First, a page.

First off i want to start by giving credit to telegraph.co.uk for posting this surprisingly useful and level headed parenting guide, good job :). This guide was put together by Dr. Tanya Byron who is known for working on such BBC programmes as The House of Tiny Tearaways, and she is a clinical psychologist as well. So without further ado here is her guide.
1) Don't panic...
Technology has never moved at a faster pace, so it's inevitable that children are increasingly playing more sophisticated games than their parents ever did, and using the internet much more effectively. But the most important thing to remember is that the web is a powerful tool that is best used for entertainment and education: there's no need to treat time spent on it, or playing video games, with suspicion.
2)...but be practical
Of course, there are dangers online just as there are at home or in real life. Make sure you know where children are going online, just as you would make sure you know who they're playing with. Ask what websites they're visiting, what their appeal is, and why they like the video games they play. Make sure the computer or console is in a public place, such as the living room or kitchen, so you can see what's going on. This will reduce the temptation for young people to shut the door on the pleasures of the real world, too. And you might even consider Jacqueline Wilson's novel Girl in Tears as a starting point for talking about computers with your children.
3) Encourage the effective use of technology...
It's now almost universally accepted that the use of computers and even video games is beneficial to a child's development. Not only will they need to know how to use technology when they're older, but they can also offer a relatively safe opportunity to develop coordination and even meet new people. Pilot schemes in schools have used iPods and Nintendo DSs, so it could be worth talking to teachers about what they're already using in your child's school.
4)...but make sure you understand it
Some video games teach children important skills, from cooperation to patience, but others really are just about gorily blowing other people's heads off. The more you understand about which games your child uses, the more you'll be able to guide their choices. If they want to join a social network to talk to their friends, try steering them towards specifically child-friendly ones such as clubpenguin.com or the BBC's online game Adventure Rock, and away from, say, Facebook or Myspace, where anyone can join.
5) Use built-in parental controls
Almost all internet browsers now have effective parental controls; Microsoft's Xbox 360 lets you play games over the web or a network, but if you're worried about the vagaries of the internet or stranger danger online, these features can easily be disabled.
6) Investigate special protective software
Several manufacturers sell software that is designed to limit what can be done on a computer. Cyberpatrol.com offers you the chance to limit time and type of web access, for instance, and an awful lot more too. McAfee and Norton make equivalent versions, too, but be aware that the walled garden approach can always be circumvented by using another computer, so the investment might not prove worthwhile.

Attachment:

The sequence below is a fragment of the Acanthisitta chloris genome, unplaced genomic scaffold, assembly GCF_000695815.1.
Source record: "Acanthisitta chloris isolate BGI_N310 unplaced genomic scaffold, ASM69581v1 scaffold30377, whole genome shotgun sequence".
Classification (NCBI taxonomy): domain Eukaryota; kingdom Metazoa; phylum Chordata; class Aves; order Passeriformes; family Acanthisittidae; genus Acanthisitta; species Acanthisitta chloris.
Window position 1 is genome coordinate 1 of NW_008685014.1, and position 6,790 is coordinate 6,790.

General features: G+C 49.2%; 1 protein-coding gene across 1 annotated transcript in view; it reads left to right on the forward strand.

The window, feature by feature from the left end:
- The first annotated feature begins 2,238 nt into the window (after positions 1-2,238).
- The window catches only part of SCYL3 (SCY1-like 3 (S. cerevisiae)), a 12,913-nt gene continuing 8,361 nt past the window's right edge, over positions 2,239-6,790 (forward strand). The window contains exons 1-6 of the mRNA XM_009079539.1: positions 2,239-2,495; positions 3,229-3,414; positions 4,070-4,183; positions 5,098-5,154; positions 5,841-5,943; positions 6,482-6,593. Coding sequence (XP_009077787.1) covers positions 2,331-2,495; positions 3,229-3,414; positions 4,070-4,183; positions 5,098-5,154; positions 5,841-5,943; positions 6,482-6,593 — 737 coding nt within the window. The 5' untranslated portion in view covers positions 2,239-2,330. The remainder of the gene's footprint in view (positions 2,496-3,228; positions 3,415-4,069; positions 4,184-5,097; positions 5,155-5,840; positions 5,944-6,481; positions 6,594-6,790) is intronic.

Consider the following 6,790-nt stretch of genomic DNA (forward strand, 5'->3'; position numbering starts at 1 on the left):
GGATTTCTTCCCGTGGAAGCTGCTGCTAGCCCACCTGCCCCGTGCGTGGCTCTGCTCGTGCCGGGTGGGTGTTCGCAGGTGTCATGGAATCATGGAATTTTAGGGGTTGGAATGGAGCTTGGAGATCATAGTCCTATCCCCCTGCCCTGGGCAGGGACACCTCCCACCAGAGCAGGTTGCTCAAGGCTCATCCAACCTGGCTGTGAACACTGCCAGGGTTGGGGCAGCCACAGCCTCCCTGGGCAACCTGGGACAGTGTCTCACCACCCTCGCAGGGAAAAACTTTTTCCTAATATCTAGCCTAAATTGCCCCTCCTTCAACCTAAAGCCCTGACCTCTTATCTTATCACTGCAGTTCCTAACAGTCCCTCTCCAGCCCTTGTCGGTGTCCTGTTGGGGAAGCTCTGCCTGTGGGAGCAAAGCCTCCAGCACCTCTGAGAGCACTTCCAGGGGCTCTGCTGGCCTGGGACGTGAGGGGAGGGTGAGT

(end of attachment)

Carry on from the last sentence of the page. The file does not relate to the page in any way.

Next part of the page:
7) Don't forget the mobile phone
The latest watches - never mind mobile phones - have more computing power than was used in getting Neil Armstrong to the Moon. Phones are increasingly able to access the internet, take high-quality videos and pictures and play music. And although the biggest risk remains that it will get lost or stolen, it's always worth remembering that many children are bullied by text messages or phone calls, too. Try to encourage responsible use, just as you would with a PC.
8 ) Protect your child's online identity
Adults should know by now that signing up to a website usually involves a choice about how much personal data you want to give out, and how much you want to make public. Try to explain to your children, too, that they can use pseudonyms, and that they shouldn't ever tell strangers they meet online too much about themselves.
9) Remember that there is real danger out there
There's been a huge amount of media coverage of a small number of incidents of young people being 'groomed' online by people who have subsequently ended up in prison. Much of the internet offers anonymity which makes such criminal activity more possible. If you think that something really is amiss, talk first to your children, but don't dismiss as harmless behaviour online that would be really suspicious in person.
10) And finally: be realistic
Remember that prohibition simply won't work. Your children will use computers and games consoles, even if it's at school or at friends' houses. If you understand what's worthwhile, what's harmful and how to balance risks, both you and your children will be able to get a lot more out of the web.